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Constant Crisis: Why Leaders’ Emotional Intelligence Matters

Published Thu Apr 15 2021


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As the world continues to navigate the uncertain landscape created by the COVID-19 pandemic and the vaccination process, a leader’s emotional intelligence matters more than ever. Some of the traits of great leaders include their abilities to correctly gauge people’s emotions and high social awareness. It’s no coincidence these form the foundation of emotional intelligence.

What Is Emotional Intelligence? Why Is It Important at Work? And How Can Leaders Get Better?

In The EQ Difference: A Powerful Plan for Putting Emotional Intelligence to Work, Adele Lynn defines emotional intelligence as the ability to manage yourself and your relationships with others so that you truly live your intentions. While the term emotional intelligence was coined around 2005, the World Economic Forum ranked emotional intelligence as one of the top 10 most important workplace skills for success in 2020, and emotional intelligence has also been listed as a crucial ingredient of great leadership.

What Does Emotional Intelligence Look Like in Leadership?

One example of a well-known senior leader who shows emotional intelligence in leadership is Amazon’s Jeff Bezos. Bezos is known for his leadership style, which uses self-deprecating humor to make others feel comfortable with him. Next is Elon Musk. Musk thanked Tesla owners on Twitter for taking a chance on his cars when experts said his company wouldn’t work. And then there’s Ford’s former CEO Alan Mulally. He wrote handwritten notes to employees, praising their work. The bottom line? Whatever your business or industry, making human connections with everyone is crucial. People want to associate with those they can trust.

The Skills That Comprise Emotional Intelligence

From the definition of emotional intelligence by American psychologists John Mayer and Peter Salovey, we can learn what emotional intelligence skills are all about: “The emotionally intelligent person is skilled in four areas: identifying emotions, using emotions, understanding emotions, and regulating emotions.” Successful leaders are proficient in all four areas. But how do people show emotional intelligence in leadership? Leaders show emotional intelligence when they are open-minded. They also consider other ideas and perspectives. They’re nonjudgmental in their responses and emotional reaction. An emotionally intelligent leader is fully present and able to read others well. But emotionally intelligent leaders can also adjust their thinking or approach in response to the emotion or behavior of others, which often results in better outcomes.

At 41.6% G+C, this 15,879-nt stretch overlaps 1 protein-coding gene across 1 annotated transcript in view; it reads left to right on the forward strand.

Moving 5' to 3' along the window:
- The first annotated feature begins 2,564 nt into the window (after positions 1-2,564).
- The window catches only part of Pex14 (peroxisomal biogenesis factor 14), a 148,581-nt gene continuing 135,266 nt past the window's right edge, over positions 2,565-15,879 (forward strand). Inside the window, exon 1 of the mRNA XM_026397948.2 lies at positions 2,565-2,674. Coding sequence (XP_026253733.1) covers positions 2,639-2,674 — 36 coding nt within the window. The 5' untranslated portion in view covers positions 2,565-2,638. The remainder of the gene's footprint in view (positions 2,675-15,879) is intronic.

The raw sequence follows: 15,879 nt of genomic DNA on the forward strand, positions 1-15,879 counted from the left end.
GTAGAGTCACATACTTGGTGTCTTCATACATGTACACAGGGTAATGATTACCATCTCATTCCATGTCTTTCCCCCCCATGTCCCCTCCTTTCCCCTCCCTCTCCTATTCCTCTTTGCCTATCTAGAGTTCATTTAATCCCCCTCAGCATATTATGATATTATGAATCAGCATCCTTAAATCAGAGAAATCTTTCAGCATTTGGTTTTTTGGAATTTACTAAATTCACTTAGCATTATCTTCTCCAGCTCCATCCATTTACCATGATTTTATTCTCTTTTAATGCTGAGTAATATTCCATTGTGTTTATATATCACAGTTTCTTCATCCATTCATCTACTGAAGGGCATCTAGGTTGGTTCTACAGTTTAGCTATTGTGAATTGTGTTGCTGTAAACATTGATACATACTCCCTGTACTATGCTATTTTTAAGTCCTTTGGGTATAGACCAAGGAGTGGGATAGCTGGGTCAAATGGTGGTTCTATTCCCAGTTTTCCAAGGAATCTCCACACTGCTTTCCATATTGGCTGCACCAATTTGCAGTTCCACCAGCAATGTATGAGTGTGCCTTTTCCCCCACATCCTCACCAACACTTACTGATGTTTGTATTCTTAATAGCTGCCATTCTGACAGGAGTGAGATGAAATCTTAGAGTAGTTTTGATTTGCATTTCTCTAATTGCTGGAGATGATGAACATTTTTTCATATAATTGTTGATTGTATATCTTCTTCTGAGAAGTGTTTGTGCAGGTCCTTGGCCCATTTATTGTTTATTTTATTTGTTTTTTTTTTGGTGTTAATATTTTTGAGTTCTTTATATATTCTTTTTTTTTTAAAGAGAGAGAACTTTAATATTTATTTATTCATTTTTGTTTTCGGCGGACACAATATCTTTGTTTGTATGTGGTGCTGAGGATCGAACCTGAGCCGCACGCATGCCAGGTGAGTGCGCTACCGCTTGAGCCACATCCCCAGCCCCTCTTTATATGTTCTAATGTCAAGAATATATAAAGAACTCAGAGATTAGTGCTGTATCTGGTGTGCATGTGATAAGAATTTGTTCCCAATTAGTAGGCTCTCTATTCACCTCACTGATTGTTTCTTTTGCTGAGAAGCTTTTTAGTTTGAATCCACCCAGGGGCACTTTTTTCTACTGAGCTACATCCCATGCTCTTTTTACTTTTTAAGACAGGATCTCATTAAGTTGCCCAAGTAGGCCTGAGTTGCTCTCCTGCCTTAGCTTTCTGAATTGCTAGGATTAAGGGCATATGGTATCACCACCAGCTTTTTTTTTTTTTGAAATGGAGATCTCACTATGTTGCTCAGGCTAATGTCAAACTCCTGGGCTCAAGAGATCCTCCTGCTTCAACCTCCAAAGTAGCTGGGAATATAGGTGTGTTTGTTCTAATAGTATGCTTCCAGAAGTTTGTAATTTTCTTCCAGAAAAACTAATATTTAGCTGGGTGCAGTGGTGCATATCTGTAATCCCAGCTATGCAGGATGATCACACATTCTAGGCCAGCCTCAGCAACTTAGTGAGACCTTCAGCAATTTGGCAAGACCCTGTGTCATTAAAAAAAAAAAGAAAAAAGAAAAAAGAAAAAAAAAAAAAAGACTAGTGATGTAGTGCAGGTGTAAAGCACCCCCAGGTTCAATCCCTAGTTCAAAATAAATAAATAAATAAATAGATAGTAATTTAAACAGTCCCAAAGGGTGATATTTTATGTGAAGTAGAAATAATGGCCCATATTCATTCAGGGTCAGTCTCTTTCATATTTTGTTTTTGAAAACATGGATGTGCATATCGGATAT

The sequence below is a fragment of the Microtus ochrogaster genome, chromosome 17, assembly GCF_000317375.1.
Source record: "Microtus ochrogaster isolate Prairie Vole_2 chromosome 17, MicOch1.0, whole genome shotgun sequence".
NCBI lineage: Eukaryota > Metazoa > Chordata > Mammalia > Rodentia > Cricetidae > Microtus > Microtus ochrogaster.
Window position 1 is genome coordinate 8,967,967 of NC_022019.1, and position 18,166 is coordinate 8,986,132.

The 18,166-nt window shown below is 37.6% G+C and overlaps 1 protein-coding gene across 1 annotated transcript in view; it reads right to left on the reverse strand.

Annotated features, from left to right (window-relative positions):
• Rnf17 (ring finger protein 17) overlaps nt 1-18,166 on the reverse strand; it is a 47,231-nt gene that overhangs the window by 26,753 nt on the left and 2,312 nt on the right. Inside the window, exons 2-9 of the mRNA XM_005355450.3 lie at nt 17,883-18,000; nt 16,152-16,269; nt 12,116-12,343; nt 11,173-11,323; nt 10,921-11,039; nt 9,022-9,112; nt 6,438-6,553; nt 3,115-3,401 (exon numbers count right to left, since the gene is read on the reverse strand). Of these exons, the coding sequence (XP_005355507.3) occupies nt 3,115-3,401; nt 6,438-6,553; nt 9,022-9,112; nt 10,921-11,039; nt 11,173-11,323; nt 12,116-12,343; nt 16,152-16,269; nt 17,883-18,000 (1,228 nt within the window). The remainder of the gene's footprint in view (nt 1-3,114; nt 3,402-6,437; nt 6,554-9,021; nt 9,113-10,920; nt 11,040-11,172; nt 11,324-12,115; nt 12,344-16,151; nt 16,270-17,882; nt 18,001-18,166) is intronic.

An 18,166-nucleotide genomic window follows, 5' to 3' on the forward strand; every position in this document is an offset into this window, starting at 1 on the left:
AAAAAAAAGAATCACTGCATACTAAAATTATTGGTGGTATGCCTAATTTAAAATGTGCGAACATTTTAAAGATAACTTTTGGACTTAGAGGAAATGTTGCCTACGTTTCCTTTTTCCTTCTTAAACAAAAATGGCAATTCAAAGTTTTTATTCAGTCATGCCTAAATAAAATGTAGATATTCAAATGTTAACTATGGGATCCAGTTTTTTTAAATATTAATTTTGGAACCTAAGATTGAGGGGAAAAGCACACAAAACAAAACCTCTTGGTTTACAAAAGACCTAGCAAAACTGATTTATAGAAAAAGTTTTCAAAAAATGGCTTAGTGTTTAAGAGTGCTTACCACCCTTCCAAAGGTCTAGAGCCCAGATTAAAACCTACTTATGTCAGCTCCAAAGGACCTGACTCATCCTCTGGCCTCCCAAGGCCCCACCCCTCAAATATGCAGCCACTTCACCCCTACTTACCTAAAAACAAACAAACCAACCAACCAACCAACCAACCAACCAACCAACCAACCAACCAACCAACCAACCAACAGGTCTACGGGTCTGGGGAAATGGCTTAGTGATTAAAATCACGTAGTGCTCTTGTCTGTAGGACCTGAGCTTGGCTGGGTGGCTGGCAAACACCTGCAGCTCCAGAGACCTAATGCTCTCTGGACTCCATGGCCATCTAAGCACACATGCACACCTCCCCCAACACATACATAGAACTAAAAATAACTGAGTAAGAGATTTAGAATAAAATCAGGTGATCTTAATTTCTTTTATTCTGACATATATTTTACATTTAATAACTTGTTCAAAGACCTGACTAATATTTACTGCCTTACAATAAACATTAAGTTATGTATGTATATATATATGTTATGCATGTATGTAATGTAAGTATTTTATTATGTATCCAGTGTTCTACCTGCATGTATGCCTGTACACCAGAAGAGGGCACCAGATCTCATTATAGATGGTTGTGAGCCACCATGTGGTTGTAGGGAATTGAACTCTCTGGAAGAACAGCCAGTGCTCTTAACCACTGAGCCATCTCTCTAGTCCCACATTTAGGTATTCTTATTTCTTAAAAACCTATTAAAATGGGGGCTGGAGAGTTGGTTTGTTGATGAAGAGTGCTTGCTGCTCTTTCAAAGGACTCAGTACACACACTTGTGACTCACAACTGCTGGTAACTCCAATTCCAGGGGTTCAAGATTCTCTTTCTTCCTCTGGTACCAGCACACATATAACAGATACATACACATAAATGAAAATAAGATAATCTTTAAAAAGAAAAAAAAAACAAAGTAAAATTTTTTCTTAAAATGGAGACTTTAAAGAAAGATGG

Why Is Emotional Intelligence Important in Difficult Situations?

One reason emotional intelligence is so important when dealing with difficult situations is that an emotionally intelligent leader will respond to adversity in a calm, considered way. The emotionally intelligent leader is better at managing emotions—both their own and those of others—during times of stress or pressure. But a worrying trend today’s leader must consider is the increased risk of burnout. DDI’s Global Leadership Forecast 2021 reports that 86 percent of high-potential leaders are at risk of burnout_._ The forecast shows that the primary factor that influences burnout is a leader’s ability to demonstrate empathy. The root of empathy is the ability to connect with people on a more human level. This is just one example of what leaders today must deal with. But there are many more situations where emotional intelligence in leadership is important, if not essential. And today, crisis is part of every leader’s new normal. So, during a time of crisis, how should leaders use emotional intelligence? And how can leaders with limited emotional intelligence develop? Find out more in DDI’s blog.

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